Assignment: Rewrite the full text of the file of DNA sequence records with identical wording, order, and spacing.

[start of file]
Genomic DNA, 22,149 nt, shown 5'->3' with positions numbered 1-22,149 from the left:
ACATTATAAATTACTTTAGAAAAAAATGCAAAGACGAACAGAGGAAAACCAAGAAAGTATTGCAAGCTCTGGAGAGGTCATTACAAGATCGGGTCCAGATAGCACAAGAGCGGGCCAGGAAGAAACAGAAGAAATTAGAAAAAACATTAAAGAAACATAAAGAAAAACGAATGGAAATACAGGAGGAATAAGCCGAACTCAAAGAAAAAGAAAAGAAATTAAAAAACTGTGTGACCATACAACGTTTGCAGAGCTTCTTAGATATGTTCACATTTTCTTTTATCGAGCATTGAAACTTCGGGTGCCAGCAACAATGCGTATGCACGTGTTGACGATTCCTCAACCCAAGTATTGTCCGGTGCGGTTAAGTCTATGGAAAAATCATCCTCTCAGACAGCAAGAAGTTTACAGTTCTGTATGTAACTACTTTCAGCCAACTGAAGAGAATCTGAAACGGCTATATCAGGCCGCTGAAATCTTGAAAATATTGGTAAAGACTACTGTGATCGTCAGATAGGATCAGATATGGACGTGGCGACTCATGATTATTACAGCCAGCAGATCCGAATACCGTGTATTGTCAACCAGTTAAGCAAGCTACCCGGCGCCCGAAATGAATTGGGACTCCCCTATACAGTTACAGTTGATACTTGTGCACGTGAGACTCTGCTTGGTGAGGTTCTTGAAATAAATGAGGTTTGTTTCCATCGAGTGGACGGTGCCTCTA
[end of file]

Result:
Genomic DNA, 22,149 nt, shown 5'->3' with positions numbered 1-22,149 from the left:
ACATTATAAATTACTTTAGAAAAAAATGCAAAGACGAACAGAGGAAAACCAAGAAAGTATTGCAAGCTCTGGAGAGGTCATTACAAGATCGGGTCCAGATAGCACAAGAGCGGGCCAGGAAGAAACAGAAGAAATTAGAAAAAACATTAAAGAAACATAAAGAAAAACGAATGGAAATACAGGAGGAATAAGCCGAACTCAAAGAAAAAGAAAAGAAATTAAAAAACTGTGTGACCATACAACGTTTGCAGAGCTTCTTAGATATGTTCACATTTTCTTTTATCGAGCATTGAAACTTCGGGTGCCAGCAACAATGCGTATGCACGTGTTGACGATTCCTCAACCCAAGTATTGTCCGGTGCGGTTAAGTCTATGGAAAAATCATCCTCTCAGACAGCAAGAAGTTTACAGTTCTGTATGTAACTACTTTCAGCCAACTGAAGAGAATCTGAAACGGCTATATCAGGCCGCTGAAATCTTGAAAATATTGGTAAAGACTACTGTGATCGTCAGATAGGATCAGATATGGACGTGGCGACTCATGATTATTACAGCCAGCAGATCCGAATACCGTGTATTGTCAACCAGTTAAGCAAGCTACCCGGCGCCCGAAATGAATTGGGACTCCCCTATACAGTTACAGTTGATACTTGTGCACGTGAGACTCTGCTTGGTGAGGTTCTTGAAATAAATGAGGTTTGTTTCCATCGAGTGGACGGTGCCTCTA